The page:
In the not so distant past, shipping products meant putting them on a truck at the warehouse and hoping for the best that they wouldn’t be damage during transit. And when products were damaged, it was often challenging to determine exactly what happened and why. In some cases, products that were in perfect condition when they left the warehouse didn’t work upon arrival, even without any obvious outward signs of damage.
That’s becoming less common, though, thanks to technology and the development of shipping sensors. When used in conjunction with other tools, such as USB devices, wireless communication, and satellites, shipping sensors can provide real time information about the state of a package wherever it happens to be located. From shock and impact sensors that reveal whether a package has been dropped or experienced rough handling in some way to GPS and temperature sensors that reveal the location and exact temperature conditions of the transport vehicle, logistics managers have more insight than ever before into the state of their shipments, and the ability to make decisions and changes to improve operations that not only save money, but increase the efficiency of the company as well.
With that in mind, there are multiple types of sensors that companies use to keep track of their shipments. Following are some of the most common, and a short explanation of what they do and how they might be used.
Although some companies use thermometers to maintain a consistent temperature within their shipping vehicles, that’s not always the case. And when you are shipping sensitive technological equipment, maintaining a consistent, appropriate temperature is vital to the device’s proper function. Temperature sensors used in shipping monitor the temperature and moisture in the air, ensuring that the packages are transported safely, and identifying any possible issues that could lead to damaged goods.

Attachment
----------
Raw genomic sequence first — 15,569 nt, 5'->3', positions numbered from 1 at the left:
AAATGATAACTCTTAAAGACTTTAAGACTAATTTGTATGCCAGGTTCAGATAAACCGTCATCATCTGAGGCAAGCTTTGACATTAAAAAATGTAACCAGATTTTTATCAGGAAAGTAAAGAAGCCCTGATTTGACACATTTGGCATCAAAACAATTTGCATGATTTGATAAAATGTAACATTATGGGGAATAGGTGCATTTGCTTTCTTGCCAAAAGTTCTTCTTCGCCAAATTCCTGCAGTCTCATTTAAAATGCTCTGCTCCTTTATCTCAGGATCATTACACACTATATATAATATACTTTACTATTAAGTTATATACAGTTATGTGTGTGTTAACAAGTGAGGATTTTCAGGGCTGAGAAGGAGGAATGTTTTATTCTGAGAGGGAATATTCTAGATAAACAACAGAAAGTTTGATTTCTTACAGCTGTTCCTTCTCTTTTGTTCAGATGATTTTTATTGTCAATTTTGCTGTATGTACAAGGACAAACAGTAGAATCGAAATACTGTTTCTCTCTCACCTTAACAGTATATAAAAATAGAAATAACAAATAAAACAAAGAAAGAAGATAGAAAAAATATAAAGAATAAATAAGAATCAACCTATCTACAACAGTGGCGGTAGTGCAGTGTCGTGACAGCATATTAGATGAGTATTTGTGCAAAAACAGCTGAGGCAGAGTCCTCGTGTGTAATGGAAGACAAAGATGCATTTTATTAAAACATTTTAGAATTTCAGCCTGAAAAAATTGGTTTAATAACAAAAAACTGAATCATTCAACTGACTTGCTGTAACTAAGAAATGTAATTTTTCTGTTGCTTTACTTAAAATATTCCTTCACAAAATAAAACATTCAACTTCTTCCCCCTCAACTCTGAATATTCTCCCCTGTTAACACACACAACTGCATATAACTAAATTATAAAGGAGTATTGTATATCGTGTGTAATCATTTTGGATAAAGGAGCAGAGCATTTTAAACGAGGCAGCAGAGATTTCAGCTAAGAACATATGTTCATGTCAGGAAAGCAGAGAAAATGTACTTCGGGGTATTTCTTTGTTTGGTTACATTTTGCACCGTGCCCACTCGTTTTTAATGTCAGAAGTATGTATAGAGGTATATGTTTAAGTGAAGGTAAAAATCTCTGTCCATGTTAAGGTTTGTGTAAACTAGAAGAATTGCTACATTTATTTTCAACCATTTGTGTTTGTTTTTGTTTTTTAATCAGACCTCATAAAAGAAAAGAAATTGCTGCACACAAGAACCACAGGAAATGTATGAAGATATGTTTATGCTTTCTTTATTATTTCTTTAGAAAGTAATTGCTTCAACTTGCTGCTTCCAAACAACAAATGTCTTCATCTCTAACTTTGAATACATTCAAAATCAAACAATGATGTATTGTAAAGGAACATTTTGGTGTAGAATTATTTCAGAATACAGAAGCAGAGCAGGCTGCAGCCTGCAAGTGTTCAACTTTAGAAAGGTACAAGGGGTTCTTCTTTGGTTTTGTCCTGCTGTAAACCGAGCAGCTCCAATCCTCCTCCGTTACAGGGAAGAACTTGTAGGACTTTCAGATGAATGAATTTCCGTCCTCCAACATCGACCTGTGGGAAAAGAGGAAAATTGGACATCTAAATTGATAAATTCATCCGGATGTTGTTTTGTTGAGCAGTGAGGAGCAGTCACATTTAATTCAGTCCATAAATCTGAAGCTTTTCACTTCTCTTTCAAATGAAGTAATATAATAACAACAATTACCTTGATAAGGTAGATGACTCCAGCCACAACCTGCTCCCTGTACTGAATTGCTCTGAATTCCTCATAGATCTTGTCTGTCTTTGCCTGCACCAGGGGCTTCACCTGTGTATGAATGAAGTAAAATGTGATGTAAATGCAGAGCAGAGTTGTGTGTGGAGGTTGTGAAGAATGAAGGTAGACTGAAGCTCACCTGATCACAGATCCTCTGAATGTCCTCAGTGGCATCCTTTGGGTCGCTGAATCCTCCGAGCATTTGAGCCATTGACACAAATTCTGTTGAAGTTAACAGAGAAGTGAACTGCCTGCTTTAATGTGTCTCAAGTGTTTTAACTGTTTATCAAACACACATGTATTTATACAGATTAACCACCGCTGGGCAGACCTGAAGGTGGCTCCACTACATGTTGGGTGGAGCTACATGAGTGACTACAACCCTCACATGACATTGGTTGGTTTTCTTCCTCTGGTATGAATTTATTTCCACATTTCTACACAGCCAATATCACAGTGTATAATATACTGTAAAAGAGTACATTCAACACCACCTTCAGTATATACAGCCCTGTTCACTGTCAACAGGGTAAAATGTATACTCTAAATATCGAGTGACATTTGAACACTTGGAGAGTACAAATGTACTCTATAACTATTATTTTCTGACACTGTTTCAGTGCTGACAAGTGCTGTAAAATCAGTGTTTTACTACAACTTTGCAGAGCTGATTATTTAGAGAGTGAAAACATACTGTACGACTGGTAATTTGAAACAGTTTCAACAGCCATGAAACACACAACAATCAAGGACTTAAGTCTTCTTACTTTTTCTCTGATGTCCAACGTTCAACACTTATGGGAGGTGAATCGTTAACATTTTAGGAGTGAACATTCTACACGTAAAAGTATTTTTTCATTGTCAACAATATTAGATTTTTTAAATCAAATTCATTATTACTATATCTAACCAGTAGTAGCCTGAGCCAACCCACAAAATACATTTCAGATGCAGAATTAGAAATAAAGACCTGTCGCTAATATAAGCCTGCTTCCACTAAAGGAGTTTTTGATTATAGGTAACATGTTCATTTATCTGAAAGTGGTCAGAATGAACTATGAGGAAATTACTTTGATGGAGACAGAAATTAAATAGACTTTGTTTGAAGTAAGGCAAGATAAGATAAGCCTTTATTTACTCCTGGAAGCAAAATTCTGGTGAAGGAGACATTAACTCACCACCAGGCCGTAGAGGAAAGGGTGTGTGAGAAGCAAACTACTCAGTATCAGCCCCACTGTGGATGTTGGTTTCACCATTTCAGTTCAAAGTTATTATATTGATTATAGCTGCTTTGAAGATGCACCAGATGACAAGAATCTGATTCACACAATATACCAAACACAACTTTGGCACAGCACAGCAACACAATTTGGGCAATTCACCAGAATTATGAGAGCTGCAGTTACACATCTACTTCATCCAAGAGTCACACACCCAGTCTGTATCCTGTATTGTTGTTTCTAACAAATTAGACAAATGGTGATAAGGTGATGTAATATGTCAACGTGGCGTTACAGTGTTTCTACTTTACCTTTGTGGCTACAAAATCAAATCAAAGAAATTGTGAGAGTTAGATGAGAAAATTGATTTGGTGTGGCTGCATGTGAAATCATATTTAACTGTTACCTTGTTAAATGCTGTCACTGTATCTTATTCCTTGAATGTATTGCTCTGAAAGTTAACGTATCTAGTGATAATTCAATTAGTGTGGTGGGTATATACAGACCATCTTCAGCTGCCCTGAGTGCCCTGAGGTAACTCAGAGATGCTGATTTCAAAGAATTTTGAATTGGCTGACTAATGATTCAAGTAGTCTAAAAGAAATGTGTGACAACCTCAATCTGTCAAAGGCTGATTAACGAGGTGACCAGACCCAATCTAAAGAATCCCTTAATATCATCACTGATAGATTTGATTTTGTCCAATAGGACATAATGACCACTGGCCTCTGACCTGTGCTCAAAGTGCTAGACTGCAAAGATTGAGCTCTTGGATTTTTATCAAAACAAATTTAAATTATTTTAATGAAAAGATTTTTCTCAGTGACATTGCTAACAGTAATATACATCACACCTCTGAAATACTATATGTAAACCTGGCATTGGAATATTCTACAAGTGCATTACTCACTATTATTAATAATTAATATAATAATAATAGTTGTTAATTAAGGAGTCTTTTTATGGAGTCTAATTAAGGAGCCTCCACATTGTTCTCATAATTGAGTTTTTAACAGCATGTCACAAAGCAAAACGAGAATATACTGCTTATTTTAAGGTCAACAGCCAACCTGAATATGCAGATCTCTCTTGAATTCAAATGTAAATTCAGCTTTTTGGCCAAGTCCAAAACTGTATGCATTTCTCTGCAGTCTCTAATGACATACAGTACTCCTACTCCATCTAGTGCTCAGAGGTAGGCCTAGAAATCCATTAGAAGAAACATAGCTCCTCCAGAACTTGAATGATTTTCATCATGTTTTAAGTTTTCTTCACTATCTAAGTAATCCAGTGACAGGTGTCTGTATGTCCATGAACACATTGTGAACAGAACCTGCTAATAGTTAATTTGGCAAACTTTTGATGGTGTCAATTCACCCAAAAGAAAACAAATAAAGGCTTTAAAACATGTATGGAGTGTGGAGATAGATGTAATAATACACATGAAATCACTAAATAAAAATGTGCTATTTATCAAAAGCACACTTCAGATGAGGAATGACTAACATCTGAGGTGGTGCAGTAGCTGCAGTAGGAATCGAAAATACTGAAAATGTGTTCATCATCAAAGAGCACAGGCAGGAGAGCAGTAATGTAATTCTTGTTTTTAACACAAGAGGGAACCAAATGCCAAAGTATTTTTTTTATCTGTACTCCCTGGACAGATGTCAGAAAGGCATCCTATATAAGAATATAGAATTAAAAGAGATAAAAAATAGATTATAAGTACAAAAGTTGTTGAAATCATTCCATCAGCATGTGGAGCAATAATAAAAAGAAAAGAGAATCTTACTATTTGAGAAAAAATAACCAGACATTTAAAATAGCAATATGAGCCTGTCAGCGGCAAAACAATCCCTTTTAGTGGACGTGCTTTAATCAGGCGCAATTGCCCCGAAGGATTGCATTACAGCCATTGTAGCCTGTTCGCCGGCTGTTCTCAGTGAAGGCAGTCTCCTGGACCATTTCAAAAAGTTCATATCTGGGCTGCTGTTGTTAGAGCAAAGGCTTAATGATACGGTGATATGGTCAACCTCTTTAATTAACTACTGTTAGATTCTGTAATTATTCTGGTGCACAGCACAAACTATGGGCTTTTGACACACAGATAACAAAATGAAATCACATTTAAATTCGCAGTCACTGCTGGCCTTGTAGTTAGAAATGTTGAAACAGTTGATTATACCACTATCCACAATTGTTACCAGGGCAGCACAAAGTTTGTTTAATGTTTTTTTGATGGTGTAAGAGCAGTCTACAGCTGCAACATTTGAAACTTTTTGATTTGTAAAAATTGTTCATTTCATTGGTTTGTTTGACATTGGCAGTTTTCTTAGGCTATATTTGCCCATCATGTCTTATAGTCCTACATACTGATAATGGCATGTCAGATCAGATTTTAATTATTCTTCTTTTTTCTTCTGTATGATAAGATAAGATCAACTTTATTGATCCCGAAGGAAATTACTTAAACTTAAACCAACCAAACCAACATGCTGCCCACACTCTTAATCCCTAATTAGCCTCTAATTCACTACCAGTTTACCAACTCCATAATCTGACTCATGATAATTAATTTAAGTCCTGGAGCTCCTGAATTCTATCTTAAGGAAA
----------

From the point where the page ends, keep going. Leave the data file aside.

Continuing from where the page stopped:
Knowing whether a package was dropped or otherwise had an unacceptably violent impact against something else is important to maintaining the integrity of certain delicate products. Again, when transporting certain items like computer or medical equipment, an impact or shock sensor is an important indicator to the recipient that everything inside the packaging has not been compromised. In some cases, in particular when shipping chemicals or biomedical products, avoiding strong impacts is a is a matter of safety. Most impact sensors include an indicator that changes color if the package takes an unacceptable or excessive hit, warning the recipient to inspect the package closely if impact is suspected.
Vibration during transit can cause significant damage to your equipment, leading to thousands of dollars in losses. By monitoring vibrations while transporting equipment, you can identify trouble before it starts. Vibration monitoring is also useful for equipment at rest, as excessive vibrations can cause damage, and also be an indicator of a problem that needs to be fixed.
Many items need to remain in a flat position and should not be tilted at any point; otherwise, they could be damaged. However, many items are tilted (or worse) during shipping, especially when you use commercial carriers. Packages are sorted quickly, and during that process, it’s inevitable that some will wind up off-kilter. Because certain items should always remain upright, using a tilt sensor will ensure that shippers adhere to those conditions. If they don’t, a tilt indicator will reveal that the package was tipped past a certain point to unacceptable levels. Not only does this help prevent damage and support safety, but a tilt sensor will provide indisputable proof of improper handling in the event a product arrives damaged.
These are just some of the common sensors used in shipping and logistics. Some are designed to be used as indicators, changing color when certain conditions are met to provide a warning, while other simply log data regarding the handling of the shipment or equipment. The data from sensor logs can be used to identify where shipping problems are occurring and develop strategic corrections to prevent future problems. Although not all packages require use of these sensors, for companies shipping high-value products and materials, they are a vital part of protecting against losses and supporting customer satisfaction.